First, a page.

The medication piece. So much stigma! I know. So much stigma. Because if you have to take meds, something must really be wrong with you, right?

Here's the thing. I have taken many medications in my life and I have never felt those medications implied anything negative about me, whether the strength of my body or my morality. People would not think me a more noble person if I spent my life sleeping 16 hours/day and lying on the couch while my hair and eyebrows fell out in clumps instead of taking my thyroid medication, right? You'd think I was an idiot. I don't get any credit for toughing my way through an asthma attack and straight to the ER instead of taking my inhaler. I would much rather my loved on take his statin daily rather than risk a heart attack due to genetically high cholesterol. Most of us take medication when we're not well and it helps us get well. It makes our lives better, it makes us feel better, and it helps us live longer. All objectively good things. So what the fucking hell about medications that help with the illnesses that are anxiety and depression? Or any other mental health issue, for that matter? These are not illnesses of failed morality, so can we please stop pretending they are? It's just bad luck. And we don't have to feel shitty for being unwell. It just is, so let's deal with it and move on.

So I started Zoloft in November and I love it. Love love love it. It is safe for nursing, and I continued to nurse Bennett for nearly 5 months after starting it. Though I know this might be the most taboo thing I've ever said in this space because who would we be as a society if we didn't constantly judge the mothery-ness of mothers? But I truly think it's what allowed me space to fall fully, madly in love with my child, which helps me feel better above and beyond the Zoloft. It helps me feel like I can get stuff done, like exercise and clean my house and spend time with friends, which again, makes me feel better above and beyond the Zoloft. What I'm saying is stop judging this as the easy way out, people. It's a (very necessary) stepping stone, not a crutch. I feel totally like myself on it, with my full range of emotions (when my NP explained that I'd still feel my full range of emotions, I was like, "GREAT. It sounds absolutely awful to just feel happy all the time."). So yes, I feel happy most of the time, but in a normal way, and I still get irritated and angry and sad and blah too...it's just that I don't feel like I'm going to explode from these emotions anymore. They show up in normal, manageable forms and I feel like I can do stuff about them rather than feeling paralyzed by them.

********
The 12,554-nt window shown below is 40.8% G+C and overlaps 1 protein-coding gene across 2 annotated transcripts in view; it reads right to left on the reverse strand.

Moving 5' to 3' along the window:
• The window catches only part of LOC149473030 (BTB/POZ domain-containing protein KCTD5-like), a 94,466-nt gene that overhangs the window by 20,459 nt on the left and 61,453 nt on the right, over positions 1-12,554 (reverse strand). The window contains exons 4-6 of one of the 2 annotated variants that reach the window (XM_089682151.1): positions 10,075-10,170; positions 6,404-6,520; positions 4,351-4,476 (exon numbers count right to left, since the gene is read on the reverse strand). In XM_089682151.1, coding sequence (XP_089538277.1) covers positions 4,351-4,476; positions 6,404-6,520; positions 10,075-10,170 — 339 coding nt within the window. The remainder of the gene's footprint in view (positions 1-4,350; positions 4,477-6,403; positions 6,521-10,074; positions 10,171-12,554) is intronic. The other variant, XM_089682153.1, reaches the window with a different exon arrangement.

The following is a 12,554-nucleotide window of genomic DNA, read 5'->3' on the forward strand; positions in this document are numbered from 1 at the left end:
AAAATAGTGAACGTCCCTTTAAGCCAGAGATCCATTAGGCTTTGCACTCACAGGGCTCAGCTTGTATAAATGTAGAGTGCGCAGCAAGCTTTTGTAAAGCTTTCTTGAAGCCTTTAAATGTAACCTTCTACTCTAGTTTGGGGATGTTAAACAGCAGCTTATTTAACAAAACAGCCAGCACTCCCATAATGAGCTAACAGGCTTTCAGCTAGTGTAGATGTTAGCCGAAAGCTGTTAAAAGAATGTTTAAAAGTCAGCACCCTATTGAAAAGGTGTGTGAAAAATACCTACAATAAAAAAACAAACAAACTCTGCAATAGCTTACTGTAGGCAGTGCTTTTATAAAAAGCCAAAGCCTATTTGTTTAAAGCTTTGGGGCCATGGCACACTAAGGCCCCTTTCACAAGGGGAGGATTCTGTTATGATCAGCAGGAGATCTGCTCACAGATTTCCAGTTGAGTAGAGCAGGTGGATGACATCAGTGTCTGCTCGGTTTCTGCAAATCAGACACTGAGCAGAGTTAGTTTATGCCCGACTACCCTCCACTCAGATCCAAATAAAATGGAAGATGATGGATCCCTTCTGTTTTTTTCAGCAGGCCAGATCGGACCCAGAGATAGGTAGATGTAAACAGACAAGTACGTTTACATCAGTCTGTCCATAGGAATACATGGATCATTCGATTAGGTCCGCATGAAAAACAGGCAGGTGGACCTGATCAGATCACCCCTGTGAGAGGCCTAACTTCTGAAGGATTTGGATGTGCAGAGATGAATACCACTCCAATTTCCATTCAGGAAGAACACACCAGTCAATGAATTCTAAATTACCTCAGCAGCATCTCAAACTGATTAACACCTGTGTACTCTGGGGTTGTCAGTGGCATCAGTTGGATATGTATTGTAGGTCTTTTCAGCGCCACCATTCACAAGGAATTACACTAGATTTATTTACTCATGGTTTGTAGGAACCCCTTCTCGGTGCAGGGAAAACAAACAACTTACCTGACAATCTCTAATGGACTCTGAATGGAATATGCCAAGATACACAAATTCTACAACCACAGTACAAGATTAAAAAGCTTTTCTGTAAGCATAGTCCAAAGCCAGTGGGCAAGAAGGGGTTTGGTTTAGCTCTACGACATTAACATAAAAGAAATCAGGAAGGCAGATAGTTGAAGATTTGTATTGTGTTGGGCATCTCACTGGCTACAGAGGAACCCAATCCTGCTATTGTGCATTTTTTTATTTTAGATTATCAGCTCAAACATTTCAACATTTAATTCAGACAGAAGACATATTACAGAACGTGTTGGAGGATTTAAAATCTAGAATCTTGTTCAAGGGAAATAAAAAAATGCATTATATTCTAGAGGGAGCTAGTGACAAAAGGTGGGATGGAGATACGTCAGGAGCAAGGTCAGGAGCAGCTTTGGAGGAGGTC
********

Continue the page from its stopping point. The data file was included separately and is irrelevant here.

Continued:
And if this sounds like an advertisement for psychotropic medications, it is. Because I am so over the mentality that psychotropic medications are only okay to try if you've tried all the other "natural" stuff first, like fish oil, therapy (this, coming from a therapist), exercise (this, coming from a Pilates instructor), essential oils, and etc. ad infinitum. Because really, in my mind, what these are is a way to avoid taking medication, which highlights perhaps more than anything the stigma we place on mental illness in this society.

Can I tell you something? We will all most likely struggle with something that will qualify as mental illness in our lifetime. It's just part of being a human in 2017.

So sure, there are a bunch of things I could have tried (and I did encapsulate my placenta and take it religiously for a couple of months hoping to ward of PPD), but Zoloft helped me feel better, and it did the job quickly, and as far as I am aware, it does that job pretty reliably. In contrast to that, do I wish I had spent several months and hundreds of dollars trying to find something else that might have helped a little? No. I would not give up those extra joyful months of motherhood and life to appease an unfounded cultural stigma about mental illness.

And finally, can I say this? I was doing objectively well those months I was struggling. I showered every day and put on makeup every day I went to work. I made home-cooked meals most nights and managed the grocery shopping and other household tasks like normal. I did well at my job. I was able to laugh and seem normal, so much so that I fooled myself for a long time. We cannot wait until things totally fall apart before we decide we deserve to feel better. We do not need to be wanting to die before we decide things are not quite where we'd like them.

In January, after I had been on Zoloft for a couple of months (and had upped my dose once), I started decorating Bennett's nursery. I love design and decorating our home. It's a long-standing passion of mine, and yet I never decorated Bennett's nursery. At the PSI conference, they suggested a screening question for women struggling with perinatal anxiety and depression needs to be "how will you know when you are better?"

I had unknowingly dropped one of my passions, and when I picked it up again--when I felt engaged in my passion again--I knew I was better. And you can, too. Much love to you mamas and the ones who love you.

xo

No comments:

Post a Comment